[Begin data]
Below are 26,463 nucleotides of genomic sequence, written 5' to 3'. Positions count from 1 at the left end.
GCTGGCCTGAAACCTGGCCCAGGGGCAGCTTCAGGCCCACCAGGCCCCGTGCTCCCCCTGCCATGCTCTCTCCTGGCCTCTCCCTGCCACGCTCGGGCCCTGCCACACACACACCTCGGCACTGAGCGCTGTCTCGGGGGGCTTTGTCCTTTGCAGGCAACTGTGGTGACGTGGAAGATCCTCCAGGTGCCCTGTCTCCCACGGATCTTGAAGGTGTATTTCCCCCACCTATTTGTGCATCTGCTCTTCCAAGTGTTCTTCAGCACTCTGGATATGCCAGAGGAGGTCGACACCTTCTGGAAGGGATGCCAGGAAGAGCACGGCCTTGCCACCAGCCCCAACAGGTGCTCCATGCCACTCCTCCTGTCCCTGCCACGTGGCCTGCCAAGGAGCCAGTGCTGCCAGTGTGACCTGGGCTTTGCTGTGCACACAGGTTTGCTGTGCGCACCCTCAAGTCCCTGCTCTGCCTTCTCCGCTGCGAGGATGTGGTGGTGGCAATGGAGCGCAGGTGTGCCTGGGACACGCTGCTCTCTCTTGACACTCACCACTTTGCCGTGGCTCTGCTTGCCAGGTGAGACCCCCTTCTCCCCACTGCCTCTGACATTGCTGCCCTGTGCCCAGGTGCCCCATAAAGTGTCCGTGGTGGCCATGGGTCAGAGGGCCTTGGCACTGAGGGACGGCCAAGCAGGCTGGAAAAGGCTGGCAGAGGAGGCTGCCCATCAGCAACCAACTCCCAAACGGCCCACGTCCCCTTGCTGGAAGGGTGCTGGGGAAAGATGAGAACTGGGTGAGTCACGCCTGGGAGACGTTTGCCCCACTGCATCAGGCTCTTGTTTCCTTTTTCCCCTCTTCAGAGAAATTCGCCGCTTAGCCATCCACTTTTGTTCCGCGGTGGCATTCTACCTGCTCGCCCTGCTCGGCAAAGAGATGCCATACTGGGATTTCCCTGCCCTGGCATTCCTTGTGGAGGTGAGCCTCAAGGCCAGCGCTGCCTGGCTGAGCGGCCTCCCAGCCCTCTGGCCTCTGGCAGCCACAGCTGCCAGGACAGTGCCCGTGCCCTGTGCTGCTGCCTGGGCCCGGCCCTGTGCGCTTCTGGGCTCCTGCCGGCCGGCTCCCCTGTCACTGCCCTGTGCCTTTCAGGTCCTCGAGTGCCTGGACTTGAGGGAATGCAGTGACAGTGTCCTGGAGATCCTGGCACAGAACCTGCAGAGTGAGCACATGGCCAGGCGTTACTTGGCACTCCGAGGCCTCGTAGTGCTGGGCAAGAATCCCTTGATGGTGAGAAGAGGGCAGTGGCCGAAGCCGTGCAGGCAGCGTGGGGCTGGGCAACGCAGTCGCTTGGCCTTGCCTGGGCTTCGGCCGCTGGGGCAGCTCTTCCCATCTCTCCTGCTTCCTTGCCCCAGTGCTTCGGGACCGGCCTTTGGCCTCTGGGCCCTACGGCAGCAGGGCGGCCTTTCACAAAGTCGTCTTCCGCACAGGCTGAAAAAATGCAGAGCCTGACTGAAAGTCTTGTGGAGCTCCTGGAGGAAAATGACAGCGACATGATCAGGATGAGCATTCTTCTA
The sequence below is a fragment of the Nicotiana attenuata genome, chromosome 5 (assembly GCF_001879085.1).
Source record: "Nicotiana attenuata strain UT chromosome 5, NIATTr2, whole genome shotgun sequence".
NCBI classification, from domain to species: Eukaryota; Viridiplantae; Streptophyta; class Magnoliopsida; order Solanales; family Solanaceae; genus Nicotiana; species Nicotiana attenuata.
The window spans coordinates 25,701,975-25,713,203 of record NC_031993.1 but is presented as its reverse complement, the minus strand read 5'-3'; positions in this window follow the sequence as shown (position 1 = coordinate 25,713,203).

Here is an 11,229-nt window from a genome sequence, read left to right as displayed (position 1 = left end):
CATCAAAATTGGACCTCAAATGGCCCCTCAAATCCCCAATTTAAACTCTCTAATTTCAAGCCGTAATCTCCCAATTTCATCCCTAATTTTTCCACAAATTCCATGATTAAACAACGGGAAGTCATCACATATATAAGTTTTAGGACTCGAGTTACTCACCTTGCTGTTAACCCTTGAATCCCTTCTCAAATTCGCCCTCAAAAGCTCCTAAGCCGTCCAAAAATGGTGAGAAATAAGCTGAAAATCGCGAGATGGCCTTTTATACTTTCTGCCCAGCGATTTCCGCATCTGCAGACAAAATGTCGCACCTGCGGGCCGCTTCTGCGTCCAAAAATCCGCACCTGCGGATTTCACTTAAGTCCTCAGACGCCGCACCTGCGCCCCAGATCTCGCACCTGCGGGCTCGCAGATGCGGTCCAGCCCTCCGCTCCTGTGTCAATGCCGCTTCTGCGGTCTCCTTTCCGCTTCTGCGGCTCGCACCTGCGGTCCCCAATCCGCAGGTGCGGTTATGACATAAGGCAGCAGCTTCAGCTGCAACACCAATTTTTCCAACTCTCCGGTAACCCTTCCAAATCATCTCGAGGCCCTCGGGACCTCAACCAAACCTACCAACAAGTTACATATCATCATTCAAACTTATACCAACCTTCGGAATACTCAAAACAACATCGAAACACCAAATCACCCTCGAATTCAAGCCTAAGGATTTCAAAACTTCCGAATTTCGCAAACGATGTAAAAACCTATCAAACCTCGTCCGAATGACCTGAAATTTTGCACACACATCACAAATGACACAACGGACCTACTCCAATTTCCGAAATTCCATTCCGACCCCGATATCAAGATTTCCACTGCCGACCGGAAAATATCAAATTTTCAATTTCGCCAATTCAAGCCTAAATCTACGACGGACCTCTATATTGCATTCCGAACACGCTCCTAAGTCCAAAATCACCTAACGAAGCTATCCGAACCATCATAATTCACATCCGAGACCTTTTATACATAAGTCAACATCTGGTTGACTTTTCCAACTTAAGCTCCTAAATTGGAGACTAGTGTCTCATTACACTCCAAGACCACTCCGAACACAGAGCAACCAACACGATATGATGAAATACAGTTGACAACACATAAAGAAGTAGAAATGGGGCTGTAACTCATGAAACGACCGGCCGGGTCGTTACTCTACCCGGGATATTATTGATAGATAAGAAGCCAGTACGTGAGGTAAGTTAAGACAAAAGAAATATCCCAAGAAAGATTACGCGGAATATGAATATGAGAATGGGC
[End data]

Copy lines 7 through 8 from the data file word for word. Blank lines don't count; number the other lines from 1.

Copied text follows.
Here is an 11,229-nt window from a genome sequence, read left to right as displayed (position 1 = left end):
CATCAAAATTGGACCTCAAATGGCCCCTCAAATCCCCAATTTAAACTCTCTAATTTCAAGCCGTAATCTCCCAATTTCATCCCTAATTTTTCCACAAATTCCATGATTAAACAACGGGAAGTCATCACATATATAAGTTTTAGGACTCGAGTTACTCACCTTGCTGTTAACCCTTGAATCCCTTCTCAAATTCGCCCTCAAAAGCTCCTAAGCCGTCCAAAAATGGTGAGAAATAAGCTGAAAATCGCGAGATGGCCTTTTATACTTTCTGCCCAGCGATTTCCGCATCTGCAGACAAAATGTCGCACCTGCGGGCCGCTTCTGCGTCCAAAAATCCGCACCTGCGGATTTCACTTAAGTCCTCAGACGCCGCACCTGCGCCCCAGATCTCGCACCTGCGGGCTCGCAGATGCGGTCCAGCCCTCCGCTCCTGTGTCAATGCCGCTTCTGCGGTCTCCTTTCCGCTTCTGCGGCTCGCACCTGCGGTCCCCAATCCGCAGGTGCGGTTATGACATAAGGCAGCAGCTTCAGCTGCAACACCAATTTTTCCAACTCTCCGGTAACCCTTCCAAATCATCTCGAGGCCCTCGGGACCTCAACCAAACCTACCAACAAGTTACATATCATCATTCAAACTTATACCAACCTTCGGAATACTCAAAACAACATCGAAACACCAAATCACCCTCGAATTCAAGCCTAAGGATTTCAAAACTTCCGAATTTCGCAAACGATGTAAAAACCTATCAAACCTCGTCCGAATGACCTGAAATTTTGCACACACATCACAAATGACACAACGGACCTACTCCAATTTCCGAAATTCCATTCCGACCCCGATATCAAGATTTCCACTGCCGACCGGAAAATATCAAATTTTCAATTTCGCCAATTCAAGCCTAAATCTACGACGGACCTCTATATTGCATTCCGAACACGCTCCTAAGTCCAAAATCACCTAACGAAGCTATCCGAACCATCATAATTCACATCCGAGACCTTTTATACATAAGTCAACATCTGGTTGACTTTTCCAACTTAAGCTCCTAAATTGGAGACTAGTGTCTCATTACACTCCAAGACCACTCCGAACACAGAGCAACCAACACGATATGATGAAATACAGTTGACAACACATAAAGAAGTAGAAATGGGGCTGTAACTCATGAAACGACCGGCCGGGTCGTTACTCTACCCGGGATATTATTGATAGATAAGAAGCCAGTACGTGAGGTAAGTTAAGACAAAAGAAATATCCCAAGAAAGATTACGCGGAATATGAATATGAGAATGGGC